FINRA fines and disciplinary actions in 2011 increased sharply, a result of the regulator’s more robust market surveillance and whistleblower protections, according to a FINRA Sanctions Survey released by a Washington law firm.
Fines in 2011 jumped 51% to $68 million, up from $45 million in 2010. It was a major reversal from 2010, when there was a $5 million drop in the total amount of fines imposed. Fines grew at a faster rate than the number of actions filed, because the regulator imposed more $1 million fines on firms than they did in the previous year, according to Brian Rubin a partner at Sutherland Asbill & Brennan, the firm that conducted the survey.
The number of disciplinary actions and fines together increased by about 13% in 2011, and the regulator barred 14% more individuals from the securities industry in 2011 than it did the previous year, Sutherland Asbill & Brennan announced.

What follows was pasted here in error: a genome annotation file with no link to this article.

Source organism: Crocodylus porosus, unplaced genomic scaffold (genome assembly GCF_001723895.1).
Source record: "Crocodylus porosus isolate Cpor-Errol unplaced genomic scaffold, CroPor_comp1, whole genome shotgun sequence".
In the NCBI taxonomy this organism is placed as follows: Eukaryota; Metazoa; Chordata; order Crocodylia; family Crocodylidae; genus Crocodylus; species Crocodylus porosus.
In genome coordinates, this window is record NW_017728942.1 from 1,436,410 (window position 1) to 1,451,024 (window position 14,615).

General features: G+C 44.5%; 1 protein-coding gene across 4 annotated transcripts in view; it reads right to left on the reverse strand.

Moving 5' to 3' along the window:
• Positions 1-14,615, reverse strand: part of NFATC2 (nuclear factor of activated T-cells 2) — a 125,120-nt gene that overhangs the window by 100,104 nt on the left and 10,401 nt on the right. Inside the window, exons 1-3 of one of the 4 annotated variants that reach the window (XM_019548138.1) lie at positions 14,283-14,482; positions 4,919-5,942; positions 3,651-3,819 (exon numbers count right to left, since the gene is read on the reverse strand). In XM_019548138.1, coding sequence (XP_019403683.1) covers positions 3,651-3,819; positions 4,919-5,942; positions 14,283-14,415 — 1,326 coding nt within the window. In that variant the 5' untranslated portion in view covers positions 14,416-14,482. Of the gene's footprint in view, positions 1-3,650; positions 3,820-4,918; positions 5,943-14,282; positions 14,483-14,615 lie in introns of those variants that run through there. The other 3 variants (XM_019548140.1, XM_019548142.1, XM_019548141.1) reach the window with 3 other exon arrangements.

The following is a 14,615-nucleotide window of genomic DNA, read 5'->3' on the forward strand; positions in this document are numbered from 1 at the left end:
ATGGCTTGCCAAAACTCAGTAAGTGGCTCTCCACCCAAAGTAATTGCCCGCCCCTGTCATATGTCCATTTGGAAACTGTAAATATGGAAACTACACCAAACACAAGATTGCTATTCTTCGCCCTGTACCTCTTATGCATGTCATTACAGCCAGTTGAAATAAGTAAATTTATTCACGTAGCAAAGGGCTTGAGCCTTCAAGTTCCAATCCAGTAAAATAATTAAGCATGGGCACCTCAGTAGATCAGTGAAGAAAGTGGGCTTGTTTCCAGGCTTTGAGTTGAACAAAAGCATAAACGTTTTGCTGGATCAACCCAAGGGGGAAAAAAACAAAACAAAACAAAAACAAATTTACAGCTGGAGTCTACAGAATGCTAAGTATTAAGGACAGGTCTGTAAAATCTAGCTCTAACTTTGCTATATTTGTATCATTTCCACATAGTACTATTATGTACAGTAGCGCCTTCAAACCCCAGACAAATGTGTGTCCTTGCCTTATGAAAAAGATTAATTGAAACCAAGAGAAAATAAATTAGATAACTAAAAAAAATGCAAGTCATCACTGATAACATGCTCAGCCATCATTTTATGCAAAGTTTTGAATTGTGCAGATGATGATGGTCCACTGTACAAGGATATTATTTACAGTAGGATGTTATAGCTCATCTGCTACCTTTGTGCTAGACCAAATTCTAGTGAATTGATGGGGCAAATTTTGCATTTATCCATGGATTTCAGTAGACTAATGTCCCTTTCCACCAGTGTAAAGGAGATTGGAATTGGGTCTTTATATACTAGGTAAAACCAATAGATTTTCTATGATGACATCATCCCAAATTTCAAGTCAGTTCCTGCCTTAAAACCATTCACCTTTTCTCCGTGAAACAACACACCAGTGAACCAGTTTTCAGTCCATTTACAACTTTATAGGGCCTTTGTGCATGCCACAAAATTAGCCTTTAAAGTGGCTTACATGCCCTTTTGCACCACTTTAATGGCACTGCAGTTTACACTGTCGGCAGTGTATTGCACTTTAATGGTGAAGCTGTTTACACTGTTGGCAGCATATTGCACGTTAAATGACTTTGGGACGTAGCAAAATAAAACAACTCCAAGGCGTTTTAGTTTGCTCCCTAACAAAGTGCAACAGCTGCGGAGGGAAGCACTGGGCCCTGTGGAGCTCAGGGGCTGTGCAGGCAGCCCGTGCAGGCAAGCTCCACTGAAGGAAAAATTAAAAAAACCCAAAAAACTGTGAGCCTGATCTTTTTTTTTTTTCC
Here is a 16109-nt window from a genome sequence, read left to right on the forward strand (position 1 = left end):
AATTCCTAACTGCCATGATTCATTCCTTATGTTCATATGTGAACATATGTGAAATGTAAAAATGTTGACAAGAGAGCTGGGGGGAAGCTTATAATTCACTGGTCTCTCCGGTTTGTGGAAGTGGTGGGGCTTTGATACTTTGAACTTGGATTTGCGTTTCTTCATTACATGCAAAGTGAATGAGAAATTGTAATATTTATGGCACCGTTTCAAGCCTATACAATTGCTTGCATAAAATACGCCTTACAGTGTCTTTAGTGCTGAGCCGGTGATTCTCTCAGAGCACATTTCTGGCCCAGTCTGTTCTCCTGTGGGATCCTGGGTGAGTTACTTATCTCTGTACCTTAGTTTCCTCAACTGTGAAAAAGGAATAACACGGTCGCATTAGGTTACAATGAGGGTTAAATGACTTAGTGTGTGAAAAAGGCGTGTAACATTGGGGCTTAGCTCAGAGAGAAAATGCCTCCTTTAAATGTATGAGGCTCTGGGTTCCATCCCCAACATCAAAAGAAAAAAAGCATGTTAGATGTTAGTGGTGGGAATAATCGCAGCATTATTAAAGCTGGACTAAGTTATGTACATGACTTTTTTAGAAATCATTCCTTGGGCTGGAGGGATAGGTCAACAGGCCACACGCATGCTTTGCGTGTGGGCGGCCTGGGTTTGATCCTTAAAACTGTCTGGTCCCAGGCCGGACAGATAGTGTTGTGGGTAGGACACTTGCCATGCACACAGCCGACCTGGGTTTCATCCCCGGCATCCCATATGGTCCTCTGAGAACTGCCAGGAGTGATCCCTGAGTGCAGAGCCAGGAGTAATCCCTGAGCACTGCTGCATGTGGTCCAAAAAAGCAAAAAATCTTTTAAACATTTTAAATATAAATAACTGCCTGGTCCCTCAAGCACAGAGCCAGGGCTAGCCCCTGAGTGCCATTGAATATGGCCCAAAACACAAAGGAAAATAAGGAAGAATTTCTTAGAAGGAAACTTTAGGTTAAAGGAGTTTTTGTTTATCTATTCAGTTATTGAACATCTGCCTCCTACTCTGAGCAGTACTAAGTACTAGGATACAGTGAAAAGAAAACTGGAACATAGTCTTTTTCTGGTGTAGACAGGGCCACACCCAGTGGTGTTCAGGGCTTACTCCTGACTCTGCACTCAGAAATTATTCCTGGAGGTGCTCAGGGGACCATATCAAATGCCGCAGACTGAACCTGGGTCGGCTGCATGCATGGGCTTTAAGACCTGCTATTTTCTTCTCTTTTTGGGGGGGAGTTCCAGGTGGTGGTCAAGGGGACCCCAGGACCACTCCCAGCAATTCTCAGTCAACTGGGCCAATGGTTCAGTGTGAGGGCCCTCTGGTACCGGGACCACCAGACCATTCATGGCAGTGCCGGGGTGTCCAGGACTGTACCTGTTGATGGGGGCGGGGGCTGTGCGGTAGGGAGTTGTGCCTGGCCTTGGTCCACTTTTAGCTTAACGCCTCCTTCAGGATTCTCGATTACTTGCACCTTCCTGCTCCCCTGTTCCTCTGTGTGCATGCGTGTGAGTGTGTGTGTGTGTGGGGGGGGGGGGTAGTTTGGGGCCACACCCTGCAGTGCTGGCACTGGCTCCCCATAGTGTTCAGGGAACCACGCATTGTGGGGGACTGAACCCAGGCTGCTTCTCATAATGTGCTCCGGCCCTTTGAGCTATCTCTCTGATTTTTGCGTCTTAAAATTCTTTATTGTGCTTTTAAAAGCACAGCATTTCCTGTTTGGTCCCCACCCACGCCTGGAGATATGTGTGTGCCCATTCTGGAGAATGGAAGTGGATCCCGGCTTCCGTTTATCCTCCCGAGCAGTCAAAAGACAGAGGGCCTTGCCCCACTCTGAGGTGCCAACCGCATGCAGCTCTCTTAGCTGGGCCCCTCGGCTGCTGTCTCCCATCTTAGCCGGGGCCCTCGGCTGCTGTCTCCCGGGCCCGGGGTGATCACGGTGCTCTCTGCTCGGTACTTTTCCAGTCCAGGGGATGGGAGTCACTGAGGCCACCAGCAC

The regulatory actions are an ongoing response to widespread mistrust of the financial markets, largely due to massive Ponzi schemes operated by Bernard Madoff and R. Allen Stanford.
“They are trying to be more aggressive,” Rubin says. “They are doing a lot of things to catch the bad guys.”
FINRA has also imposed rules that require firms to report the representatives’ violations. The regulator is also carrying out more risk-based exams, Rubin says.
Issues surrounding advertising, short selling, auction-rate securities, suitability and improper Form U4, U5, and Rule 3070 topped the list of cases in 2011, in that order, according to the survey.
Sanctions in advertising, for instance, jumped to $21.1 million in 2011, up from $4.7 million in 2010. Advertising cases are easier to make, and FINRA has been expanding the types of cases it has brought under rules concerning advertising, Rubin says. For instance, the rules have historically applied to communications with the public.
“More recently, FINRA has brought cases for internal use only and intranet material,” Rubin says.
Donna Mitchell writes for Financial Planning.